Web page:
Monday, March 30, 2015

Umm... Oops...

So a couple of weeks ago a circuit breaker that powers De's miniatures/dollhouse room and part of one bathroom tripped.  The first thing I always suspect is a bad GFI outlet, so I replaced it with no change.  Maybe the ceiling fan light fixture?  Pulled the switches, no change.  Maybe the outlet De uses the most?  Nope.  Just a bad breaker?  Nope. 

At this point I was worried we had some mouse-chewed wiring or something and was thinking I was about to get into a big job (I was also thinking about firing the cat), when De mentioned having to break the ice on the chicken's heated dog watering bowl.  We pulled the power for the coop from one of the existing outside outlets, but I had always thought they were on separate breaker. (They were supposed to be!)  It took just a little looking to find the real problem.  It seems the extension cord at the coop was not in the best of condition.

Yep...  That's enough to cause the breaker to trip.  We're actually quite thankful we didn't have a coop fire.

I had used a full-length cord there, and the short was about 8 feet from the socket end.  I cut off the bad stuff several inches from the short and slid the backshell of the replacement socket on the cord with the open part facing the new end.  Do this NOW instead of later.   It's important not to try to keep wire too close to a short like that because the heat can effect both the copper wire and the insulation.  After stripping back the outer sheath, leaving about 1 1/2 inches (3 cm or so) of inner wire exposed (black, white and green) I made sure everything looked good: No discoloration or cracking in the insulation, all the insulation soft and flexible. I use a knife for stripping back the insulation because I've done it so many times on electrical and coax cable and get away with it.  If you choose to use a knife on the sheath, triple check to make sure you didn't cut into the wire insulation.  (If you get even a teeny-tiny crack when you flex it, cut off another few inches and start over.)  Then I stripped about a 3/8" (about 1 cm) of the insulation off each wire.  I use a set of old but solid wire strippers for this job.  I checked the copper again to make sure it was still good and that I didn't damage any of the strands in the process of wire stripping.  The kind of replacement socket I purchased simply required running the bare wire down into the appropriate hole in the base and clamping it in with a screw on the side.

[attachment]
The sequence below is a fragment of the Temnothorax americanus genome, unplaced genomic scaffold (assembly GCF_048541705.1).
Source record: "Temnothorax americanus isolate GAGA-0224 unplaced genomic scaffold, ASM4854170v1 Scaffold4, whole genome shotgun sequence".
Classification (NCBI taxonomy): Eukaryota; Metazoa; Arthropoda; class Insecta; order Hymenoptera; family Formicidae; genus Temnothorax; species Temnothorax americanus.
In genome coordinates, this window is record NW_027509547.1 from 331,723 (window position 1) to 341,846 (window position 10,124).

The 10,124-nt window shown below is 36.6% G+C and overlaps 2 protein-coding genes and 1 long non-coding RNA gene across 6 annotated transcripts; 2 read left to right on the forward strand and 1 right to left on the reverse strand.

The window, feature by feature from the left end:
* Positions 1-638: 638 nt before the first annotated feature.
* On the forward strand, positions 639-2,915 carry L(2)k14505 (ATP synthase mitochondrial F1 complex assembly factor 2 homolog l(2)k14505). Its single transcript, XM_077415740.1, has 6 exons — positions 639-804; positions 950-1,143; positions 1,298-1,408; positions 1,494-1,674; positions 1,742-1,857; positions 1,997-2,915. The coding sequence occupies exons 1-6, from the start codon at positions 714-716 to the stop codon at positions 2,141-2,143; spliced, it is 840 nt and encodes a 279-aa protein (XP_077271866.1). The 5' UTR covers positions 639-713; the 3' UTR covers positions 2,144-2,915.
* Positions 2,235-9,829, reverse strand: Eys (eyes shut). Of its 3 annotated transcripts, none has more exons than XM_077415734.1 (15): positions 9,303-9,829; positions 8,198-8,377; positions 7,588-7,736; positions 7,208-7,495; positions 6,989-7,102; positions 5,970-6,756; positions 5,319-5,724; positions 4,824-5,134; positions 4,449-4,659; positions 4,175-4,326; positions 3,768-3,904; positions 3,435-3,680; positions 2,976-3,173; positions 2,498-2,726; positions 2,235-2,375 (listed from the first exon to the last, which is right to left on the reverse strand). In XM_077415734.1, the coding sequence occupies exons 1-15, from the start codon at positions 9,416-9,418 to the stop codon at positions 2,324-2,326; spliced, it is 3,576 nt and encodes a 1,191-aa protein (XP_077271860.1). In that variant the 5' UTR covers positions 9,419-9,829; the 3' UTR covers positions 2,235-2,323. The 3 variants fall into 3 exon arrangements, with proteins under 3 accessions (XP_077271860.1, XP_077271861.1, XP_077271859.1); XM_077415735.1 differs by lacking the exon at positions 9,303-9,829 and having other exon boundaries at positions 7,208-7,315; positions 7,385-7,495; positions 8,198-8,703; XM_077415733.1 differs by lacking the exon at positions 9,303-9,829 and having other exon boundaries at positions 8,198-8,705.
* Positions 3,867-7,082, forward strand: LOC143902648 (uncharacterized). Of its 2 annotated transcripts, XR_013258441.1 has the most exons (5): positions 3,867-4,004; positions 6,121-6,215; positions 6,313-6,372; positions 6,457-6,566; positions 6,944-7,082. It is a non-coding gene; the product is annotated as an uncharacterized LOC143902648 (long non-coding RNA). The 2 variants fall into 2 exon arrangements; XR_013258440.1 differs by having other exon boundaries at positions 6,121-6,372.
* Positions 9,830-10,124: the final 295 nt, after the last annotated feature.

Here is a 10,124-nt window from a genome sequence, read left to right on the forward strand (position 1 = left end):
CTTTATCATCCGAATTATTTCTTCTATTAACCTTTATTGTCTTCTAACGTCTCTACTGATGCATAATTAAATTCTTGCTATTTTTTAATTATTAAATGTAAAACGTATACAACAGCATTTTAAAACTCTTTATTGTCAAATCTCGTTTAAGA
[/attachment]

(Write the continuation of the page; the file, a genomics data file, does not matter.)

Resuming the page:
Ground is always green, black is the hot wire (narrow prong) and white is the return (wider prong).

Before I put the backshell on (again, you need to slide it over the cord BEFORE you do all this or you'll be taking it apart again!) I checked to make sure I had done it right.  A real electrician would probably skip this step, but not me.  I checked make sure the return on the plug ran to the return on the new socket.  There should be a solid "0 Ohm" connection from the plug to its associated position in the socket.
On my old analog meter, needle to the right means 0 ohms.  If you have a digit it should read 0 ohms or "short",

I also checked to make sure the return on the socket did NOT connect at all to the "hot" side of the plug.  I also checked both hot and return to the ground socket.  There should be no connection there either.

Needle all the way to the right means no connection.  Your digital should read "open" or just show dashes on the display.

When I was satisfied I had done all the reconnections right, I slid up the backshell and clamped it into place with the three screws on the back (next to the cord).

Ta da!  All fixed and ready to go.

With the job done I took the cord back out and put it in place.  I just hope the days of needing a heated water bowl are getting fewer and far between.

Col. 1:9-12,


Monday, March 23, 2015

Garden Planning!

So De and I sat down and (almost) finished the garden planning yesterday.  We made our list off what we wanted to put in the garden some time ago, but we just now got around to planning what goes where.

The whole thing looks like this: